2. Creative Accounting
3. The Enron Case
4. Corporate Governance post Enron
5. Referencing List
In the last decades creative accounting and corporate governance emerged as common used terms in economical debates. In my assignment I want to point out the meaning and relevance of these concepts as well as to establish a relationship to the Enron case as one of the most prominent corporate collapses in recent years.
2. Creative Accounting
According to Jameson (1988) cited in Onono (2004:8) creative accounting can be defined as a process that deals with matters of accounting appraisal and conflicts between different ways of presentation of financial items and events. ‘This flexibility provides opportunities for manipulation, deceit and misrepresentation’.
Naser (1993:2) defines it as the conversion of financial data into what the ‘preparers’ desire, i.e. reinterpreting and ‘taking advantage of the existing rules’ to put the company in a better perspective for possible investors.
Due to the diversity of definitions it is preferable to find a consensus which is common to most of them. In my opinion it is best expressed by ‘window-dressing’ and reporting profits and asset figures in a way that is complimentary to the companies shareholders and investors (Specialinvestor.com, 2005)
Besides, as it is expressed by Onono (2004:7-8), creative accounting – although not fraudulent – is commonly seen by most of the writers as widely used but also ‘deceitful and undesirable’ because of misleading information.
As manifold as its definitions are the circumstances that enabled the existence of creative accounting techniques. On the one hand there are institutional reasons based on weak and feeble standard settings by the former Accounting Standards Committee (ASC) which had a substantial lack of authority (therefore it was replaced by the ASB in 1990 to partly overcome these handicaps). On the other hand a common set of accounting standards has to include a significant degree of flexibility to reconcile with the variety of different industries and the ‘mismatch between reporting and business cycles’, as Griffiths (1995:viii) suggests: ‘It is flexibility that feeds creative accounting’.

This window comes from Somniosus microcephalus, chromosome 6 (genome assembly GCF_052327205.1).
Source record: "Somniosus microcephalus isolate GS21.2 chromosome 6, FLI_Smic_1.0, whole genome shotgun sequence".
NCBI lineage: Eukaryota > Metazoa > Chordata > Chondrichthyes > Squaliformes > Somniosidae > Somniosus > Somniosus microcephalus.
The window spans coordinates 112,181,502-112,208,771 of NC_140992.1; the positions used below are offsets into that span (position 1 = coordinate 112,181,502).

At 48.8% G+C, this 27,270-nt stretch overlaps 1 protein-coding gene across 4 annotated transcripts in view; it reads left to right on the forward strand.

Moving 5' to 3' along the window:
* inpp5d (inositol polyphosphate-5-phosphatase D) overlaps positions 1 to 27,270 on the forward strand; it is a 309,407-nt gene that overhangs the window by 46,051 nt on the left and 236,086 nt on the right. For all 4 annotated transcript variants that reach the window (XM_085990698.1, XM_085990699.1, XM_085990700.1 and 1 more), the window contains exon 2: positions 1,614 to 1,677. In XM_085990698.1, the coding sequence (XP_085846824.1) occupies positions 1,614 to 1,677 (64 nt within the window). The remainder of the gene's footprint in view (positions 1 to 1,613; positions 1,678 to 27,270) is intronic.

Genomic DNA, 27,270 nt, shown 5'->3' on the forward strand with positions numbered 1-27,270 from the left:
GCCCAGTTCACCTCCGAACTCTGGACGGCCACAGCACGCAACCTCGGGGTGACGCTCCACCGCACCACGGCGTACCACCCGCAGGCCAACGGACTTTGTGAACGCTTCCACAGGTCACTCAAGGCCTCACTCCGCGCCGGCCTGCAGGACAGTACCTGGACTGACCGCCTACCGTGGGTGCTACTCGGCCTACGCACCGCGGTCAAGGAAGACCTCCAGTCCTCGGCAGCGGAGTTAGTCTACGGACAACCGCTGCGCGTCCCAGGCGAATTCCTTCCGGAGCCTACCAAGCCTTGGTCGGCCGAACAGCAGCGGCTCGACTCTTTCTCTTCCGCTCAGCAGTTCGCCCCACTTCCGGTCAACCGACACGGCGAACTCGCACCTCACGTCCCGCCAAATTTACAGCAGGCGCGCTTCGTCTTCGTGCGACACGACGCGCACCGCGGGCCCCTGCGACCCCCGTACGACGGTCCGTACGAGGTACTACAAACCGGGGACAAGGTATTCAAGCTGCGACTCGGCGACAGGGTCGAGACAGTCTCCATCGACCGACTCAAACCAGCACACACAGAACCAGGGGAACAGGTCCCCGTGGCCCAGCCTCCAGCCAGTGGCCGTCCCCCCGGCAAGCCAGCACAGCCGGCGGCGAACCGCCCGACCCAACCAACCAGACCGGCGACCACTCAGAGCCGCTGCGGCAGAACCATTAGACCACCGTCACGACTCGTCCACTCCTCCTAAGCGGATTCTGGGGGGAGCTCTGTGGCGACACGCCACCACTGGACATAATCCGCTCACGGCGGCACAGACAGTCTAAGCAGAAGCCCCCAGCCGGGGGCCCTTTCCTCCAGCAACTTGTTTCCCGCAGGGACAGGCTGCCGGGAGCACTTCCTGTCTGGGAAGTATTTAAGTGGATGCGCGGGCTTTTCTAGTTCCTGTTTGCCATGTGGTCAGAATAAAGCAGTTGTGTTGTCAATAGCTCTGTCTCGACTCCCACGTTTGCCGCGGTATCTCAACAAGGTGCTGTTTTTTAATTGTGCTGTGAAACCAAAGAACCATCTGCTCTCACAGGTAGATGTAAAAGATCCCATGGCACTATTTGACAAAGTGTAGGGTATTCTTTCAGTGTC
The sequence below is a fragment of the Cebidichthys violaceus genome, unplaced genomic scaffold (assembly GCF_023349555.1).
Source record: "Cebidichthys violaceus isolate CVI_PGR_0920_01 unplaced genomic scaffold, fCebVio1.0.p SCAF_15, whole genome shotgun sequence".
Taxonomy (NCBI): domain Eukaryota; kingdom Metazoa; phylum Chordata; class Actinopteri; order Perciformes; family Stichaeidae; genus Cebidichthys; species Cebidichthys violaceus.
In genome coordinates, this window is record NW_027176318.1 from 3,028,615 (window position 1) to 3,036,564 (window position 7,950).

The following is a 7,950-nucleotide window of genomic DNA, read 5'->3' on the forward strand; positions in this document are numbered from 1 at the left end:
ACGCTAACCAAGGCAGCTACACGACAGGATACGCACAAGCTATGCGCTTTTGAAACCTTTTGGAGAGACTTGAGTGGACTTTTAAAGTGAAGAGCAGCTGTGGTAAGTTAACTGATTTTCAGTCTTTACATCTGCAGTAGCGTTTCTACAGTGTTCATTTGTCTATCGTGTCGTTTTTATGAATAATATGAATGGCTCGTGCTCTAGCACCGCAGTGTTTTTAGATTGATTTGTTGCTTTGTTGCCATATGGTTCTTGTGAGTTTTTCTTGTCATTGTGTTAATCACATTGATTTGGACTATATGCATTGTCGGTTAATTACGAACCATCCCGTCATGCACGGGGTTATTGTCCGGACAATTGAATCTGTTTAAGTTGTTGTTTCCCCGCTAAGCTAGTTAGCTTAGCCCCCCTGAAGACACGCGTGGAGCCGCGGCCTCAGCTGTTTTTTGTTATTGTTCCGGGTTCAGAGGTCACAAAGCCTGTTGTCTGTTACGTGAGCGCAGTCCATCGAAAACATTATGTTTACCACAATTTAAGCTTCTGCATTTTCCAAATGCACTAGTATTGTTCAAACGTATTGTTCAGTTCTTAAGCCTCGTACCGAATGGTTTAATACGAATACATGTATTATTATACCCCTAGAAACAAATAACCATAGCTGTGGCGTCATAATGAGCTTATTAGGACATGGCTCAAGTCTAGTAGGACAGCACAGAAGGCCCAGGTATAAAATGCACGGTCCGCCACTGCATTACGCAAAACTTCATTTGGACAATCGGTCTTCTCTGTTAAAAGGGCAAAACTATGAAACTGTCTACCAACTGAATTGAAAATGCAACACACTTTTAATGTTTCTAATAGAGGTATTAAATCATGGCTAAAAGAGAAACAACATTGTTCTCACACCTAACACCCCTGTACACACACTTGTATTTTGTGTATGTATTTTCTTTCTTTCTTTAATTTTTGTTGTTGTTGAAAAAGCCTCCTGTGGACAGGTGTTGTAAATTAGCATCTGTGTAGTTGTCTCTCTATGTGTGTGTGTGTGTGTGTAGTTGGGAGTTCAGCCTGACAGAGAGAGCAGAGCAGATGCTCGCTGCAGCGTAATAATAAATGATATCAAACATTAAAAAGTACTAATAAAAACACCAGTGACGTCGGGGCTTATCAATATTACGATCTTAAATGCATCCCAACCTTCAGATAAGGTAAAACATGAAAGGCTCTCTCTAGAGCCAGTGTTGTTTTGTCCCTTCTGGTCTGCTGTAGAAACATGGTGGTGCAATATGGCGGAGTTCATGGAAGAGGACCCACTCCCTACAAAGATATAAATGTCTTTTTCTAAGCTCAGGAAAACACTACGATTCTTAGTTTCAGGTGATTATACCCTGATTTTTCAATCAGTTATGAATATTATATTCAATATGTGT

Besides, companies always try to satisfy the shareholders’ demand for steady growth and for a single ‘snapshot figure’ which allows an easy assessment of the company. That entices companies to embellish certain figures, especially profits and earnings-per-share (EPS). As a consequence of the imprecise nature of the standards there have always been possibilities and incentives to manipulate these numbers. (Griffiths, 1995)
According to Sutton (2000) the aims of these manipulations can be subdivided into four main categories:
- Reduce tax burden by reducing profits or increasing possible subsidies.
- Raise capital more cheaply, e.g. through better liquidity ratios.
- Increase the managers’ wealth, because their compensation is often linked to profitability by bonuses and other monetary incentives.
- Prevent offences against debt contracts by managing the key figures like profits, interest expense, debt and equity.
In particular the anglo-saxon system has been vulnerable to manipulation due to the high degree of flexibility and freedom of appraisal. It has been and it still is attractive for lots of companies to bend the rules for example to raise additional finance, hide financial risks, boost the profits or improve management performance. (Onono, 2004)
To give some examples for Creative Accounting practices that were commonly used in the past in my opinion Merger&Acquisition-accounting as well as the treatment of extraordinary items first have to be mentioned.
The latter contains the already mentioned desire for a single figure that makes an easy assessment of the company possible. The most important figure is earnings-per-share (EPS). It is so dominating that creative accounting is often also called earnings management.
- ISBN (eBook)
- ISBN (Buch)
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- Institution / Hochschule
- University of Northampton – University of Northampton
- Creative Accounting Enron Case Corporate Governance Managing Finance Financial Decisions